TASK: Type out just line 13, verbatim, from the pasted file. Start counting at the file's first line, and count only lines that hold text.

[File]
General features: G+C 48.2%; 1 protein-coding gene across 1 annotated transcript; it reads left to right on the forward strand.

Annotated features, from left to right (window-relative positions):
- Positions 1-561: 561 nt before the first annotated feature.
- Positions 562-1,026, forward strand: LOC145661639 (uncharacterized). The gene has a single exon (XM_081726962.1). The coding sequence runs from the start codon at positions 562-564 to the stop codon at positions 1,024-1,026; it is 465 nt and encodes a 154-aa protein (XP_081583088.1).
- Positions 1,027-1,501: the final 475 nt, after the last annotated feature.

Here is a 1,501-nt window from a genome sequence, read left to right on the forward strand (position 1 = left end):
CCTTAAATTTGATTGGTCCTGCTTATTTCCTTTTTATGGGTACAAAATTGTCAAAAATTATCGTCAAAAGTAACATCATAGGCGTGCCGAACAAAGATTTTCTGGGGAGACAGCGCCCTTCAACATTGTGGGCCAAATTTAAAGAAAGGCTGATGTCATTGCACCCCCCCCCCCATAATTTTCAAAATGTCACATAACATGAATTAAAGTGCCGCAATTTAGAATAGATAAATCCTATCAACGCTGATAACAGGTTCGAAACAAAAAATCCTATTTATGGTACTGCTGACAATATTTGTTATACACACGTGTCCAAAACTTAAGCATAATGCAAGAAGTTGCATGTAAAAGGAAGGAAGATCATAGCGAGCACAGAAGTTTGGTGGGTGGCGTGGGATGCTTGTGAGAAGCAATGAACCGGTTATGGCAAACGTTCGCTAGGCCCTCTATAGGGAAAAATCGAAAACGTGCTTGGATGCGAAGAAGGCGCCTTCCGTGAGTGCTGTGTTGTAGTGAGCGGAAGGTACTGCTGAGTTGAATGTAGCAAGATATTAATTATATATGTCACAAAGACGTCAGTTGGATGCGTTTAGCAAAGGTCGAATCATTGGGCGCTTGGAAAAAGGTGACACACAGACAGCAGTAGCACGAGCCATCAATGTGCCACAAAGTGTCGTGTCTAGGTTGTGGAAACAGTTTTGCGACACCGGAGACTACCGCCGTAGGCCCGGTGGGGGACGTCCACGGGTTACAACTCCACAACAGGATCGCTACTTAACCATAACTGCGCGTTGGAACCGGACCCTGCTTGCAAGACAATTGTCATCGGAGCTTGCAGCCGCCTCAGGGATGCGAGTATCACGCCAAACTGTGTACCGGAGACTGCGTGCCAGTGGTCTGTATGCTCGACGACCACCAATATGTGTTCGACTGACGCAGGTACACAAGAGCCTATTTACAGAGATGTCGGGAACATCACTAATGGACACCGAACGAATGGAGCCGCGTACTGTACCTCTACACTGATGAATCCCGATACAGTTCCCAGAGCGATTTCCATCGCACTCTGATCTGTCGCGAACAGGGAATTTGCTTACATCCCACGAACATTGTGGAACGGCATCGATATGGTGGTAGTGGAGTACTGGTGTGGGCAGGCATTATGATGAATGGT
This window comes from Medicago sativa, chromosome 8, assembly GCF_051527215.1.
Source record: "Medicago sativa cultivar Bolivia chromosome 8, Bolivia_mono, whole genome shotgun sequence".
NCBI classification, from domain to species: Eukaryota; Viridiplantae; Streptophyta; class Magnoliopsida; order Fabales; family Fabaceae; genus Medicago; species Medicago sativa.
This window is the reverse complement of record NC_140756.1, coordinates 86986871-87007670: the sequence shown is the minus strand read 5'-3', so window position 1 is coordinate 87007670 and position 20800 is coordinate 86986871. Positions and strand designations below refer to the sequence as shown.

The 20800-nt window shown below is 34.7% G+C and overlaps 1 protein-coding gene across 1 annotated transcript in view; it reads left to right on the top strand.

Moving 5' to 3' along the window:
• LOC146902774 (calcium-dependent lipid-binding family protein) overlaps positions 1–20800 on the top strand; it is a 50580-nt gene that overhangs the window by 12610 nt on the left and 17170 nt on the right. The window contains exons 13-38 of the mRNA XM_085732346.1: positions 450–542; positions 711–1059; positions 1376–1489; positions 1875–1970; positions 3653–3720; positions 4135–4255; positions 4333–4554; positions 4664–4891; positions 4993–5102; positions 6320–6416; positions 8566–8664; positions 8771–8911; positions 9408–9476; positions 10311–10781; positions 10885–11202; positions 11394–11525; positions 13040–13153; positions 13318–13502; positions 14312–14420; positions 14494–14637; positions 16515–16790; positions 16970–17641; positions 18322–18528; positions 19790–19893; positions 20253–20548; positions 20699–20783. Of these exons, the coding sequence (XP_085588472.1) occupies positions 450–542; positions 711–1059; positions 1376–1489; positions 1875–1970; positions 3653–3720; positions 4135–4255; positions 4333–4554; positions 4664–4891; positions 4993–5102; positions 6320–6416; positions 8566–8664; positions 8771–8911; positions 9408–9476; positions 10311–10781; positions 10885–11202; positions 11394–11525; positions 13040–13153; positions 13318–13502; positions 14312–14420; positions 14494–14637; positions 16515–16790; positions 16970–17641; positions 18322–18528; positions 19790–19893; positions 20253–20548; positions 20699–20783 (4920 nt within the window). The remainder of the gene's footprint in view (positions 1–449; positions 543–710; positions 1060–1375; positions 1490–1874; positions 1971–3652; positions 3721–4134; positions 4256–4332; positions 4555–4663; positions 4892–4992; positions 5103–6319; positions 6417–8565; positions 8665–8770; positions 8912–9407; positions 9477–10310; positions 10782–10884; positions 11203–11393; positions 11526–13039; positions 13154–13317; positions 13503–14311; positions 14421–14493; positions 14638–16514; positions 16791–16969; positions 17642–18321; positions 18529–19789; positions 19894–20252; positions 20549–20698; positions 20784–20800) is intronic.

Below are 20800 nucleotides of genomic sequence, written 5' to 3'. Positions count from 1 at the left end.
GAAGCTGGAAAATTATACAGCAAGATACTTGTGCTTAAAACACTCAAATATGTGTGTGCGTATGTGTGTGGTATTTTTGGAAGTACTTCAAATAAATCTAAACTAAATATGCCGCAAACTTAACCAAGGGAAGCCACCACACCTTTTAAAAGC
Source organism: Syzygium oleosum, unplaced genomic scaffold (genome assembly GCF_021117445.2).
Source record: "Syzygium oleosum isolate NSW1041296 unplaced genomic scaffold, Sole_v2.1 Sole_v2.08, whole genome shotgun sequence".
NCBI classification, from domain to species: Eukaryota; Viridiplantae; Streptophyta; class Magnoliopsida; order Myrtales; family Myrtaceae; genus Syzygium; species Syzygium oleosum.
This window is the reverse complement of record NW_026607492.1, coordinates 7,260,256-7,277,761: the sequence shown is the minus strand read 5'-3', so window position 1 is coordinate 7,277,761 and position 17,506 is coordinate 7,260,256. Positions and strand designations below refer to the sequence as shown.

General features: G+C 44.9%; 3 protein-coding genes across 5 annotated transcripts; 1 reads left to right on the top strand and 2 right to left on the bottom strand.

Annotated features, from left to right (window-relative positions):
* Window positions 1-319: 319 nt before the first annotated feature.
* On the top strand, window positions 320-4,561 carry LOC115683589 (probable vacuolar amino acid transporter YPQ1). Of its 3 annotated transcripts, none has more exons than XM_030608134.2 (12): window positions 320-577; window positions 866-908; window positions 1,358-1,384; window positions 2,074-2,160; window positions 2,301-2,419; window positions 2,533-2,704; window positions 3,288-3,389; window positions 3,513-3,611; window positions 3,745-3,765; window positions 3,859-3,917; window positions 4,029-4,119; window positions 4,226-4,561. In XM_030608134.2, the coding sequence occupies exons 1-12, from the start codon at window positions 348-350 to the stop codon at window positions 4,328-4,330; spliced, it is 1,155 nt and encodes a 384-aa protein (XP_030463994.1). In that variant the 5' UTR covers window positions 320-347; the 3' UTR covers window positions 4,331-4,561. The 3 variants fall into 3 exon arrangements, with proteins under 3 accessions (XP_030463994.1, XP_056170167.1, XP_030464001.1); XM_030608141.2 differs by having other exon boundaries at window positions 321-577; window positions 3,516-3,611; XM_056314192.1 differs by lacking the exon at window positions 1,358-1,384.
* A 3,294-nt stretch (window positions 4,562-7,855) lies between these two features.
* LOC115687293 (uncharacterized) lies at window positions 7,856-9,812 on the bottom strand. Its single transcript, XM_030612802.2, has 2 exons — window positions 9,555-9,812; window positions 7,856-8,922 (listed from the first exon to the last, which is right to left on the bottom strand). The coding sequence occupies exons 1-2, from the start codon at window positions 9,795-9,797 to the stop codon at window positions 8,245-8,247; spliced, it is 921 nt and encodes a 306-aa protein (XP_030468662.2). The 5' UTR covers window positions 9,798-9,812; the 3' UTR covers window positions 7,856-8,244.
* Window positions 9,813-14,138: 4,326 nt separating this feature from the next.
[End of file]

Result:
Moving 5' to 3' along the window: